The Bluest Eye Additional Summary

Toni Morrison


(Literary Essentials: African American Literature)

The Bluest Eye opens and closes with Claudia MacTeer’s reflection on the meaning and significance of a little girl’s suffering and her community’s responsibility and obligation to her. Using marigold seeds as a metaphor for the affection that might have allowed her abused friend Pecola Breedlove to thrive, Claudia realizes that the failure of her seeds to sprout demonstrates that the soil of her community “is bad for certain kinds of flowers. Certain seeds it will not nurture, certain fruit it will not bear.” While Claudia MacTeer withstands that world’s harshness through the strength and love of her family, a fragile child such as Pecola has no chance.

Dark-skinned Claudia values herself more than the world does. Although kindly relatives and parents present her with fine white baby dolls for her to love and mother, she sees them only as something unlike herself, something to dismember, “to see of what it was made, to discover the dearness, to find the beauty, the desirability that had escaped me, but apparently only me.” Frighteningly, such destructiveness carries over to Claudia’s perception of real little white girls such as film star Shirley Temple; Claudia also resents her light-skinned African American classmate Maureen Peal, who possesses not only matching skirts and kneesocks, muffs to warm her hands, and beautiful, long, “good” hair, but also something that draws the attention of teachers and prevents the playground harassment of boys. In spite of all, Claudia remarks, “Guileless and without vanity, we were still in love with ourselves then. We felt comfortable in our skins, enjoyed the news that our senses released to us, admired our dirt, cultivated our scars, and could not comprehend this unworthiness.” That “Thing,” as Claudia calls it, that makes Shirley and Maureen and white baby dolls desirable and darker-skinned children not, the thing...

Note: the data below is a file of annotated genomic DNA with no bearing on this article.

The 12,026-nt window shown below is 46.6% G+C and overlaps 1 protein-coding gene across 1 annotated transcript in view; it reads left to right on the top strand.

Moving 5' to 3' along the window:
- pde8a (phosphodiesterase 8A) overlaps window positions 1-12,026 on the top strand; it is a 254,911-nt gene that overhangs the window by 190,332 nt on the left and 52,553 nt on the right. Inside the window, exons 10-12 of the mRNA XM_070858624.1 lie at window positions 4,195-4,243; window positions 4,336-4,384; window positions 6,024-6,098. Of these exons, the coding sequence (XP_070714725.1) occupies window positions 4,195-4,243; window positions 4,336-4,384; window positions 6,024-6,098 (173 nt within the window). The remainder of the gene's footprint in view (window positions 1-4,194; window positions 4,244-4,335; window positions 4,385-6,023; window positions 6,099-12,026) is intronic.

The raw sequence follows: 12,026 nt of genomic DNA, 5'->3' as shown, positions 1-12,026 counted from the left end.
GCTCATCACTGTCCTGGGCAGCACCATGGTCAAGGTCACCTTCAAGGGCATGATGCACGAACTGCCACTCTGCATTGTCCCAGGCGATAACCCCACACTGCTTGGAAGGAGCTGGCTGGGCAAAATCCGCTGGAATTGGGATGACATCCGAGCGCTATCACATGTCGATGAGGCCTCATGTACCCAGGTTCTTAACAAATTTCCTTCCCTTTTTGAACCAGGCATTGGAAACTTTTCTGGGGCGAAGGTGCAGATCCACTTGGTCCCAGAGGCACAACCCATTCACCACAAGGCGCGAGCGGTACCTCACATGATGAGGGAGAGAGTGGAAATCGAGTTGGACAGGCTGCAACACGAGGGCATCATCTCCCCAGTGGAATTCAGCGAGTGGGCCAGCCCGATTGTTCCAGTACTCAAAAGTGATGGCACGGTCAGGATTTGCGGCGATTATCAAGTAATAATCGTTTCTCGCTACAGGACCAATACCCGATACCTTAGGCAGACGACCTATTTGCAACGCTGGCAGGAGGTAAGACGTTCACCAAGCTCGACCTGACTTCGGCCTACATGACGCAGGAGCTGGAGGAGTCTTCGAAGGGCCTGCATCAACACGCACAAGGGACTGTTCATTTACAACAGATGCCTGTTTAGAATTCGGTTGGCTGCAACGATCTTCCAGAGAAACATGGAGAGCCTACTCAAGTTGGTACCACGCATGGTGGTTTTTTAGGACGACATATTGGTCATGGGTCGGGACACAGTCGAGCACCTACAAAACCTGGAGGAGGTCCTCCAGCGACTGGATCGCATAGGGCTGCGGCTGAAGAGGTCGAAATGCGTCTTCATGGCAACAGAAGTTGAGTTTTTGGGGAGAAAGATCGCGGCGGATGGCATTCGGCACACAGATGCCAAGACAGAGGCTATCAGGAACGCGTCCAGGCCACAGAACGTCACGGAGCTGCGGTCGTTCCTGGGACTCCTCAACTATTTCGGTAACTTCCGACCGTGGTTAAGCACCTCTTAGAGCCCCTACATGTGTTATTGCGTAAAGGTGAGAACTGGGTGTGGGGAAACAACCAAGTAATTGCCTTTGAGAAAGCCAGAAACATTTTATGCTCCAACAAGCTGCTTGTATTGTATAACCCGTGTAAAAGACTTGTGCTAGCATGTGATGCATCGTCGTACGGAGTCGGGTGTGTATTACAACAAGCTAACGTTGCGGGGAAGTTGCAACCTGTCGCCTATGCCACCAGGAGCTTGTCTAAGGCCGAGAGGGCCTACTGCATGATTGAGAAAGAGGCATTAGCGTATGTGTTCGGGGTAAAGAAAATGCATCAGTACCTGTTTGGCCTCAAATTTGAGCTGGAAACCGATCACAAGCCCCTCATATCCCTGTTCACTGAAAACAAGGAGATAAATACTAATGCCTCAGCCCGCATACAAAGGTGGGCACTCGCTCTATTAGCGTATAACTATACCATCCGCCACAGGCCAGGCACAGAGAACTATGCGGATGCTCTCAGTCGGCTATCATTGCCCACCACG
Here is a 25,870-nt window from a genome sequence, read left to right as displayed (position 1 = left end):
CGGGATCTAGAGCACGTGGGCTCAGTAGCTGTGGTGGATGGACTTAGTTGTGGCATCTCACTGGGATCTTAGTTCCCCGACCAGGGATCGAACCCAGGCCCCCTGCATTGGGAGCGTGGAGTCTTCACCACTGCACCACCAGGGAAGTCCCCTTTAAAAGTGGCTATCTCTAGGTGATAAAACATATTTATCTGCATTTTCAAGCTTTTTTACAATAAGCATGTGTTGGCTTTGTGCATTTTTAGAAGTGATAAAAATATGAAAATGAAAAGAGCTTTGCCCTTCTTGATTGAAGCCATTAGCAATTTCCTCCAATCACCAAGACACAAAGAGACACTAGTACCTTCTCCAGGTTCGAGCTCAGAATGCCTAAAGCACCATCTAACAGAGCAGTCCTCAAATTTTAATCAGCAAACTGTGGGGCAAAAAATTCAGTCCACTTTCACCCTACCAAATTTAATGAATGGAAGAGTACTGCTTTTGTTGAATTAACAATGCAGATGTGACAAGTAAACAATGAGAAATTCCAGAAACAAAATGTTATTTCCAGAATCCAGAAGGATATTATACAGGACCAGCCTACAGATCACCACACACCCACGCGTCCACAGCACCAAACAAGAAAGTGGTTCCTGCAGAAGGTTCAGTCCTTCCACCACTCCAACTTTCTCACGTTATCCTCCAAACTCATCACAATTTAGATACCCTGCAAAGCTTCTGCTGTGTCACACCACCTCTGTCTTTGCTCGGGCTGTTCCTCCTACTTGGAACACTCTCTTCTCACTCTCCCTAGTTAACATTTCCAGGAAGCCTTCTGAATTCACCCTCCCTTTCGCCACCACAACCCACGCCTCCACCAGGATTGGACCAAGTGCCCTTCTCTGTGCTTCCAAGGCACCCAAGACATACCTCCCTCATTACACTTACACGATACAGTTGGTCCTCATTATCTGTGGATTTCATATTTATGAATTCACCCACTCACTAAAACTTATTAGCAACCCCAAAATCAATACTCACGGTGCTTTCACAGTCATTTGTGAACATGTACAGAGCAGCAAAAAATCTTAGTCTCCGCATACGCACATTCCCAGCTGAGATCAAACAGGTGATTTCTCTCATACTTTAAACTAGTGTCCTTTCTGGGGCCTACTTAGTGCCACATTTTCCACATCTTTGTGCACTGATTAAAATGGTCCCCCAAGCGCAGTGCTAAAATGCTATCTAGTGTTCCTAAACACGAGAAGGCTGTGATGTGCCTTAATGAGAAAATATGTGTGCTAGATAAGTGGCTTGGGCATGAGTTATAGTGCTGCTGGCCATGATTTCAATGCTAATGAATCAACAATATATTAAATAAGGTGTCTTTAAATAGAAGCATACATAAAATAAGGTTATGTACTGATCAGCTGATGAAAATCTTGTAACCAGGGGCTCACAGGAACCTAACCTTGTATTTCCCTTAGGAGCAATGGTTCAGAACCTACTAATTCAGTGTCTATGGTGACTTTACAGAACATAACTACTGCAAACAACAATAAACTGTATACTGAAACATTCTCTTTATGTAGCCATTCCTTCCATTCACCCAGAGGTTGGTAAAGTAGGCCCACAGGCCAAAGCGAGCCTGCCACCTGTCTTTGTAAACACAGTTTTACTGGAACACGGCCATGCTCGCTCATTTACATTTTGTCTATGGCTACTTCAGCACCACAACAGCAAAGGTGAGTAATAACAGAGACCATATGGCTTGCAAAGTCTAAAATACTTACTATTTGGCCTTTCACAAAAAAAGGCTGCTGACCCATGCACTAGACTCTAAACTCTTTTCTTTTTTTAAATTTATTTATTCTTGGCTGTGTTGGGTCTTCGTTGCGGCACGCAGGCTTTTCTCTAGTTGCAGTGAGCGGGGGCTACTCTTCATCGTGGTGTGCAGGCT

(The entire section is 782 words.)


(Masterpieces of American Fiction)

The events in The Bluest Eye are seen from the point of view of Claudia MacTeer. As the novel begins, Claudia is looking back at the year when she was nine and when her friend Pecola Breedlove, then eleven, became pregnant, having been raped by her own father, Cholly Breedlove. In the summer of 1941, Claudia and her sister, Frieda, planted marigold seeds in the childish belief that if the marigolds survived, so would Pecola’s baby. Even as the novel opens, however, the reader knows that the seeds never germinated and that the baby died. Years later, it is still impossible for Claudia to explain why the events of that year happened, so the novel becomes instead her account of how they happened.

The Bluest Eye has two structuring devices. One is the four seasons, which provide the four major divisions of the book. Claudia begins her account with the fall of 1940, when Pecola is placed temporarily in the MacTeer home because her father has tried to burn down the storefront apartment that serves as the Breedloves’ home. In the spring, Pecola is raped by her father, and by summer, her increasingly obvious pregnancy is the subject of gossip all over town, and Pecola herself has retreated into madness, kept company in the fantasy world of her own mind by an imaginary friend.